American Midway, R. Johnson, J. Secreto, & T. Varndell eds., Hardy Marks Publications, 1995 Honolulu. 1996.

Weird & Wonderful: The Dime Museum in America. New York University Press, 1997.

Special Cases: Natural Anomalies and Historical Monsters. Rosamund W. Purcell. Chronicle Books, San Francisco. 1997.

Freaks: Myths & Images of the Secret Self. Leslie Fiedler. New York: Anchor Books, 1978.

Collectors & Curiosities: Paris and
Venice, 1500 - 1800. Krzysztof Pomian. Cambridge: Polity Press, 1990.

Finders Keepers: Treasures and Oddities
of Natrual History, Collectors from Peter the Great to Louis Agassiz. Jay Gould New York: W. W. Norton, 1992.

Signs & Portents: Monstrous Births from the Middle Ages to the Enlightenment. Dudley Wilson. London:
Routledge, 1993.

On Monsters & Marvels. Ambroise Pare translated by Janis L. Pallister. Chicago: Chicago
University Press, 1982.

Anomalies & Curiosities of Medicine. George M. Gould and Walter L. Pyle. New York: Bell
Publishing, 1973.

On Longing: Narratives of the Miniature, the Gigantic, the Souvenir, the Collection.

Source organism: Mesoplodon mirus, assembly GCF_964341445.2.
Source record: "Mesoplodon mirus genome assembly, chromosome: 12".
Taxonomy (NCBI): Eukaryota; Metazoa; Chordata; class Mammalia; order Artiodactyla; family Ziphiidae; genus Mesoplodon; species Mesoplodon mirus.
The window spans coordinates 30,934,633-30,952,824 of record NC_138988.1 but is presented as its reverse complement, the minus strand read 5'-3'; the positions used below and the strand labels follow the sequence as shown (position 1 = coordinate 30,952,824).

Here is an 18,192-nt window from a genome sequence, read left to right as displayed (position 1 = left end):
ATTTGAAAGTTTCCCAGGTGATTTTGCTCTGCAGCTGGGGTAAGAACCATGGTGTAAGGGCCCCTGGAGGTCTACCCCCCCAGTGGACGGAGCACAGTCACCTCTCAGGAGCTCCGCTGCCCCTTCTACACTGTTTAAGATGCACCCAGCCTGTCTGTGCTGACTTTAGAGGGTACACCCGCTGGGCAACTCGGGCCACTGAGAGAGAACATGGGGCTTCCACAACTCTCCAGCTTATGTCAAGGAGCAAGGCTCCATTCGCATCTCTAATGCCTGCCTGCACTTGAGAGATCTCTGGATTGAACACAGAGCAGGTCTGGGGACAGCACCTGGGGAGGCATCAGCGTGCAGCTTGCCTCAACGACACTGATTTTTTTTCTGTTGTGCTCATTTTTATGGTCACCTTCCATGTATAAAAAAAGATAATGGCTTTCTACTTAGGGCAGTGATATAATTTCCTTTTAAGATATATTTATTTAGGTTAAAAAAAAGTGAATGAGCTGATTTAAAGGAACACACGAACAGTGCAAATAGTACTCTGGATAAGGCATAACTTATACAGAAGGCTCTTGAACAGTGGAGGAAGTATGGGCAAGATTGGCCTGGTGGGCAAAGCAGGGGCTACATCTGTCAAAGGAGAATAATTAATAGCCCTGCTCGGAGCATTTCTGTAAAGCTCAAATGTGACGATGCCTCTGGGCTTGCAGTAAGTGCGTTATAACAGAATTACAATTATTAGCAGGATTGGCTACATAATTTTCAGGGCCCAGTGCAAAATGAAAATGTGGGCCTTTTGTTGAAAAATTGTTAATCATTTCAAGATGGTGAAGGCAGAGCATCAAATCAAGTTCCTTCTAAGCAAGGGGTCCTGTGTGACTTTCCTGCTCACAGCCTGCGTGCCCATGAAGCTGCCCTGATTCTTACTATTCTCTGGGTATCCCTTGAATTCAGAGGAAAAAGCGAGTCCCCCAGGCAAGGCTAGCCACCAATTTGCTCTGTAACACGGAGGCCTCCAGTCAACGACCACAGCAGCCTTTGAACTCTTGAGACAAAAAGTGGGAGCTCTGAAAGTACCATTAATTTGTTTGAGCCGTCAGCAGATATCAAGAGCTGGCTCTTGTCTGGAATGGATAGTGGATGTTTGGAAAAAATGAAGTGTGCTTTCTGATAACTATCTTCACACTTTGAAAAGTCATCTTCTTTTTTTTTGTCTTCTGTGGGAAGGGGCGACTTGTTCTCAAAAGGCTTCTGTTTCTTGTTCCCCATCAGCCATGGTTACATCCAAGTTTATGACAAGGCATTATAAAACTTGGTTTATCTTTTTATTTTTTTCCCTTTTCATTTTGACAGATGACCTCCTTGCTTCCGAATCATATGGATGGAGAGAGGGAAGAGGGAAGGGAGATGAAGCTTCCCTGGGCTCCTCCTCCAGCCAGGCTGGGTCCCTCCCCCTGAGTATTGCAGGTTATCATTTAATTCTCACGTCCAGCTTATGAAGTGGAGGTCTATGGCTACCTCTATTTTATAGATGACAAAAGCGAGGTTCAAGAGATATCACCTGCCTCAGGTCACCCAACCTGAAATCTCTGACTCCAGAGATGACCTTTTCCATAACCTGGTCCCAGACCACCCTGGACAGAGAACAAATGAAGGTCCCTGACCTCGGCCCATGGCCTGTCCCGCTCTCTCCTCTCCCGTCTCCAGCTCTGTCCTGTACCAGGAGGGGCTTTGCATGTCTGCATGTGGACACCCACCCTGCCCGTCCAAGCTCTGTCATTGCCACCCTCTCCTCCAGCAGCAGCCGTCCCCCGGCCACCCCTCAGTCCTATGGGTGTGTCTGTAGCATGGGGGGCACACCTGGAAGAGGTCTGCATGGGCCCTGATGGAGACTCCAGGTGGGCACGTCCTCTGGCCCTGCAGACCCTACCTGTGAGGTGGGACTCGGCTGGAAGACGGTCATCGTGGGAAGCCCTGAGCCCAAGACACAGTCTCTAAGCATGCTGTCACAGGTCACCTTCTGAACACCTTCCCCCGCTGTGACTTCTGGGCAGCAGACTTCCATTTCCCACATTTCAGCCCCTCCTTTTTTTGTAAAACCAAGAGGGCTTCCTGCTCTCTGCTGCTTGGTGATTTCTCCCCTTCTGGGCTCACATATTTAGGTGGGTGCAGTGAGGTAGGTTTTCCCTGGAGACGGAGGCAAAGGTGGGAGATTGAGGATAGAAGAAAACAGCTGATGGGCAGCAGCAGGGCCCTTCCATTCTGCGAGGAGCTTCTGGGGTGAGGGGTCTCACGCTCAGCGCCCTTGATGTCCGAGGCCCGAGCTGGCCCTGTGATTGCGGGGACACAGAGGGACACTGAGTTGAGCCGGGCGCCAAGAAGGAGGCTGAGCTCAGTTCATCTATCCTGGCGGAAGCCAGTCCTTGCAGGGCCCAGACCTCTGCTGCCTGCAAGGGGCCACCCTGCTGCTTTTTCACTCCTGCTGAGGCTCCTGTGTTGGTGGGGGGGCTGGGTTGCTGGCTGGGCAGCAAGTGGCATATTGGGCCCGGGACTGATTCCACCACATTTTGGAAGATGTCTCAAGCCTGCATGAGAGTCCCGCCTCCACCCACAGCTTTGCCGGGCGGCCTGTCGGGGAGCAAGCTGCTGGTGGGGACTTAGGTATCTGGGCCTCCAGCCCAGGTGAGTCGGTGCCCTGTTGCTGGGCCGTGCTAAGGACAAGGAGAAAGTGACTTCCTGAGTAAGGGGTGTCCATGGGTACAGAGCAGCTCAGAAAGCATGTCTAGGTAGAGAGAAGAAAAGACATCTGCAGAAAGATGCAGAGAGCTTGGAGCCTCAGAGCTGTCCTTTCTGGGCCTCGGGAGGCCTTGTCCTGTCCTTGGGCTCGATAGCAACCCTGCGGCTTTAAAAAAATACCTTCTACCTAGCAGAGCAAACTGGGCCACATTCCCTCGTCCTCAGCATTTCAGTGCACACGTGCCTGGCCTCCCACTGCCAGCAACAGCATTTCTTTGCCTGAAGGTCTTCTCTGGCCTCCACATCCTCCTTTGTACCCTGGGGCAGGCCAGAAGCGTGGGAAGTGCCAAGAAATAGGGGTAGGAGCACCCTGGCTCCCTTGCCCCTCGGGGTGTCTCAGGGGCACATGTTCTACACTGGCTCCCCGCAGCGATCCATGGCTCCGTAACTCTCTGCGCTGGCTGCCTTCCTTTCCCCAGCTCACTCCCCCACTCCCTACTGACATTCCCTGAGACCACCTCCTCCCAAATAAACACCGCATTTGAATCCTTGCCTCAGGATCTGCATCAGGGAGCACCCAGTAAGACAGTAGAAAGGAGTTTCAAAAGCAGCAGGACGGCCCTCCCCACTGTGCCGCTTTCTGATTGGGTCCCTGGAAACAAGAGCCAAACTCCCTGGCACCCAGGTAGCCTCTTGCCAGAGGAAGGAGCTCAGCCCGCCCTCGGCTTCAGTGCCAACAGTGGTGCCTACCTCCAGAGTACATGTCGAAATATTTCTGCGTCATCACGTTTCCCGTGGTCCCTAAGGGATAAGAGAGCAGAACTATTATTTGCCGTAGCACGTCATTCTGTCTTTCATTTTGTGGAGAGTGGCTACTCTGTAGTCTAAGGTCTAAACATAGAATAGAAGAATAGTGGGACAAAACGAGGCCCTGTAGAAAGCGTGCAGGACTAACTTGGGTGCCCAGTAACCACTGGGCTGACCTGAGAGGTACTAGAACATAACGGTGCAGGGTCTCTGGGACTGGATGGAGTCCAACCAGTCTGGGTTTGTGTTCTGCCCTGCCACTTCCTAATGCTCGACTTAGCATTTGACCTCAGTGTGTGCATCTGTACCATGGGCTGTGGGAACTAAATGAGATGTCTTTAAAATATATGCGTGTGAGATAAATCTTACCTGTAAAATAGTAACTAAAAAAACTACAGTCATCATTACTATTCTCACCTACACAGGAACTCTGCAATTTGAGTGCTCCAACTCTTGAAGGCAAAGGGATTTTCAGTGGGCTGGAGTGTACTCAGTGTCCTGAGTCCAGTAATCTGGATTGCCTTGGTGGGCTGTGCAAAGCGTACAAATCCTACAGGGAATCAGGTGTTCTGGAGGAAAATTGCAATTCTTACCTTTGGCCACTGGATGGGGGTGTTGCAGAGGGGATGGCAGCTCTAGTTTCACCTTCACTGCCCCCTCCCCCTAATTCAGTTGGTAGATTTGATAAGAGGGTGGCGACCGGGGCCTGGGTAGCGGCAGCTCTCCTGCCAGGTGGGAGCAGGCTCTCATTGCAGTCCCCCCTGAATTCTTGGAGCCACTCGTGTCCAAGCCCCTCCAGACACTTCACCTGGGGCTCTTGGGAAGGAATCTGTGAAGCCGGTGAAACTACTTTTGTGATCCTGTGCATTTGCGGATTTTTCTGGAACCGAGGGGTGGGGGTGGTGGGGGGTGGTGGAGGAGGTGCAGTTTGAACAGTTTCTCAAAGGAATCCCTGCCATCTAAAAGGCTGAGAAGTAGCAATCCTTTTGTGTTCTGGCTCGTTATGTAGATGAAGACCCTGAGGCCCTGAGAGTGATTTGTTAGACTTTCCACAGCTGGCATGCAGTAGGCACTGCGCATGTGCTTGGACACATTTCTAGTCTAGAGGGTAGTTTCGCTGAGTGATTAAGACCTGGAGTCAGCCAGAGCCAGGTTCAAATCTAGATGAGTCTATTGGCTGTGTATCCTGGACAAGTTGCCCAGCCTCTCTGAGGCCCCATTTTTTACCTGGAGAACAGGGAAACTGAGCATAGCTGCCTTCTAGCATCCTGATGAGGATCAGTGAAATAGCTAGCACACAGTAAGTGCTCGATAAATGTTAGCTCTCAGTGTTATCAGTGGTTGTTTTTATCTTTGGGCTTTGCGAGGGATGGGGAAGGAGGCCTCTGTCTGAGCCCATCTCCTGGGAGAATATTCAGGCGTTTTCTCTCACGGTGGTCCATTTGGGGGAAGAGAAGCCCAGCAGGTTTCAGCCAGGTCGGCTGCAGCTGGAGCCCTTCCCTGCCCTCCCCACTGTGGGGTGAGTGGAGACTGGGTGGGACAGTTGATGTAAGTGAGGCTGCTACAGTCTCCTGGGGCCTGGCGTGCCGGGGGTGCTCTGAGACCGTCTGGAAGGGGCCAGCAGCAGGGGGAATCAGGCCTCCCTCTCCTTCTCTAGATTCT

Susan Stewart. Durham, NC: Duke University Press, 1993.

Freak Shows. Robert Bogdan. Chicago: University of
Chicago Press, 1988.

Grind Show - Weirdness As Entertainment, Fred Olen Ray, American - Independent Press,

Historical Fairground Scenes, Michael E. Ware MoorlandPublishing Co, Inc., 1989

The History Of Noell’s Ark
Gorilla Show, Mae Noell, Noell’s Ark Publisher, 1979

Human Oddities, Martin Monestier, 1987, Citadel [mm]

Hoaxes, Humbug And Spectacles, Mark Sloan [ms]
Villard Books, 1990.

Humbug - The Art Of P.T. Barnum, Neil
Harris, Little, Brown and Company, 1973

Indian Circus, Mary Ellen Mark, Chronicle Books, 1993

Inside Teradome:
An Illustrated History Of Freak Film, Jack Hunter , Creation Books, 1995

The Life Of Buffalo Bill, William F. Cody
Senate Western Classics, 1994

The Little People - An Illustrated Look At Some Of The World’s Most Engaging